GTM III – What doing it correctly actually looks and feels like

Aimbrain: A Go To Market (GTM) case study

Over the past 3 blogs, we’ve explained:

Now we’ll hear from the CEO of one of our Portfolio companies – Aimbrain – on how we worked together on GTM and sales strategy that has transformed the way they engage with their customers. The process has helped the company rethink its approach to the core market for its Biometric Identity Platform.

Here, CEO and co-founder Andrius Sutas explains the impact this has had on the business:

Going after the right customers

Originally, we focused on Tier 1 banks, because there is no doubt that they will increasingly use biometrics. What we found, though, was that this market wasn’t a good fit for our strategic aim to be a high-growth company. The problem we had was that to close deals with big banks meant going through a huge amount of due diligence and procurement processes and such like. In some cases, they were asking for five years of accounts plus audits. We’re not even that old. Being a new startup seemed to represent too high a risk.

So, while Tier 1 is still a good market, they are just too slow for our high-growth goals. The point is, we want that exponential curve and if we kept our focus there it just wouldn’t happen in any meaningful time. Plus, it could allow competitors to close on fast-moving companies like challenger banks or automotive industries, giving them the exponential growth. So that’s why we started looking at developing our Go To Market strategy and widening our potential market.

As founders our background is as engineers. While we had been doing ‘sales’ for the last few years, we hadn’t really been doing proper customer development and we weren’t getting the results we wanted. When Siobhan from Episode 1 came in to help us out, she brought in a very structured approach which was all about understanding what your customers actually want. In fact, in the two weeks of doing proper business development with Siobhan’s help, I learned more about my own market than in two years of doing ‘sales’.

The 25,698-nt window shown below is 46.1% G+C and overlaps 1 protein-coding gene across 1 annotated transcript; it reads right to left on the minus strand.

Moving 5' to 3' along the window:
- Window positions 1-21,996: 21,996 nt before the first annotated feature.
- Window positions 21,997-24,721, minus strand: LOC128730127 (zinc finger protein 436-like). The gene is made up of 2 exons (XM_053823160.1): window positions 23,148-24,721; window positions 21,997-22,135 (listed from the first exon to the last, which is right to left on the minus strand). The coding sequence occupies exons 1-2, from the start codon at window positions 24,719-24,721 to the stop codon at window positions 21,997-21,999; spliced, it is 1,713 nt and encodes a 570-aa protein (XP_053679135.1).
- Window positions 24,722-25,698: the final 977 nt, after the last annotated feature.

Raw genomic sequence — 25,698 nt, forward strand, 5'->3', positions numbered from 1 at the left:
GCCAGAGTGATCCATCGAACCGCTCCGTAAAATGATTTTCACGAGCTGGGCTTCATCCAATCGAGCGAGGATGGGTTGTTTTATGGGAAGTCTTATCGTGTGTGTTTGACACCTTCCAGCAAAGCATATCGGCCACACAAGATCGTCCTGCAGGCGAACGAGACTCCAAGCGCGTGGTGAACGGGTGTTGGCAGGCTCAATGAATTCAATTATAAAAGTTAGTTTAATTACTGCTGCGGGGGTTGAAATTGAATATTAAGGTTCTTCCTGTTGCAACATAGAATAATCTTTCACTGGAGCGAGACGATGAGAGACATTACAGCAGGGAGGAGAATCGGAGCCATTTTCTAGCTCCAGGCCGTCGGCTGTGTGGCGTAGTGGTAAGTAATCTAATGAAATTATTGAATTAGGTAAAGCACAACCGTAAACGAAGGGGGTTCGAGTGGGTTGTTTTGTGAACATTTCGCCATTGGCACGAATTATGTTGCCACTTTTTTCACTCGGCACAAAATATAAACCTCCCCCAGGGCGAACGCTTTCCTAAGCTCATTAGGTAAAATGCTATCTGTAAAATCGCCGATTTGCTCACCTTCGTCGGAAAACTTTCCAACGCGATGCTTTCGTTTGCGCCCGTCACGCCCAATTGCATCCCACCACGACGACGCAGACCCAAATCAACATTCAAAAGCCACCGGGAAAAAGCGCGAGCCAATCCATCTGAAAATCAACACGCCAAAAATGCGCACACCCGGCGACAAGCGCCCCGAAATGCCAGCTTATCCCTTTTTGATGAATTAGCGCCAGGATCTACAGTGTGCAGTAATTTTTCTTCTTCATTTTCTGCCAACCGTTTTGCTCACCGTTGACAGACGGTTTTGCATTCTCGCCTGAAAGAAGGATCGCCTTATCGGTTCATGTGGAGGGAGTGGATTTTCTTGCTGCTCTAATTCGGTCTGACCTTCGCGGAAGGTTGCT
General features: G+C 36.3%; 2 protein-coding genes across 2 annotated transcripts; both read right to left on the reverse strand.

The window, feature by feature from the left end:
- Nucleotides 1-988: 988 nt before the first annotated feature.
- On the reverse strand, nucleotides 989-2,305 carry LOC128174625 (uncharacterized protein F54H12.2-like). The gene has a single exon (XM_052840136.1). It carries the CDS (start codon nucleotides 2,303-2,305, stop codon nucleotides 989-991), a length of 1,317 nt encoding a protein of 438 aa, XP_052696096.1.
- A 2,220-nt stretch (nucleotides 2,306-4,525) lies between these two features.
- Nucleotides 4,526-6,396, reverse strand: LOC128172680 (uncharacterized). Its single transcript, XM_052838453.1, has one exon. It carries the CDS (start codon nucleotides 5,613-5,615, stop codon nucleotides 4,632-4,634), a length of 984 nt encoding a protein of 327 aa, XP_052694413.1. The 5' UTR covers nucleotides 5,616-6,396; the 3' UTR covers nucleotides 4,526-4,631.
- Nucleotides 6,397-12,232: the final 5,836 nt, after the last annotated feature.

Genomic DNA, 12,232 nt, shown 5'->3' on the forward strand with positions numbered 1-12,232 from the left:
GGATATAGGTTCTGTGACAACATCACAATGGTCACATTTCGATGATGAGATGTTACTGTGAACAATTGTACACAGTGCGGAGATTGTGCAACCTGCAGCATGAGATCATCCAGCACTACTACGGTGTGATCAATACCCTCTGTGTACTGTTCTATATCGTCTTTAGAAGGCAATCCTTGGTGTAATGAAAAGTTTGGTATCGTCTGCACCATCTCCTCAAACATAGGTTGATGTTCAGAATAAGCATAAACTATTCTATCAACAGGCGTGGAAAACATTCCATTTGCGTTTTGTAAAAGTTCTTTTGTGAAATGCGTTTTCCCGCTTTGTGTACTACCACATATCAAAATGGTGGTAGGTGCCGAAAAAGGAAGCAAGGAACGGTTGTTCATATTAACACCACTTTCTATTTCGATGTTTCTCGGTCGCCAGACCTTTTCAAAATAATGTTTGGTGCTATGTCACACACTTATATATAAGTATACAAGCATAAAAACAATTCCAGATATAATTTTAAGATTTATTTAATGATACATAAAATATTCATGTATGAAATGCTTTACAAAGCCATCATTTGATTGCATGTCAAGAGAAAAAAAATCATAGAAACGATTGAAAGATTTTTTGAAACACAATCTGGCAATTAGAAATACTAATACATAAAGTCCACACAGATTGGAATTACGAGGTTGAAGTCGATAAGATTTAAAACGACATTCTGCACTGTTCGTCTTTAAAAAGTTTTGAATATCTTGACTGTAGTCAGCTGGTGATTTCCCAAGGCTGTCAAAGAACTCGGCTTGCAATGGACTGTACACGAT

Sales without the selling 

Siobhan got us to go and speak with our customers without trying to sell our product – to actually understand what their priorities and problems are and how their processes work. Those problems and priorities can be two different things. It was then a question of tailoring what we sell, and how we sell it, to those needs.

Quite often, the customers themselves don’t actually understand their own priorities. For example, a customer might want to reduce the amount of fraud and doesn’t really care how they do that as long as they get the result, while a customer such as a challenger bank wants to differentiate themselves through a cool user experience that doesn’t require users to remember passwords. The fundamental solution to those problems could be biometrics delivered by exactly the same product. However, the way you pitch the solution and sell the product – and measure success – is different.

The whole Go To Market strategy and business development strategy is about understanding what the end goal is and then changing your language or introducing new language around solving your customer’s needs. When you talk to people without trying to sell your solution, when you’re just there to listen and understand, they share a lot of non-obvious things. It also gives rise to use cases that hadn’t even been thought of before. That’s far better than just trying to sell the same use case to lots of people.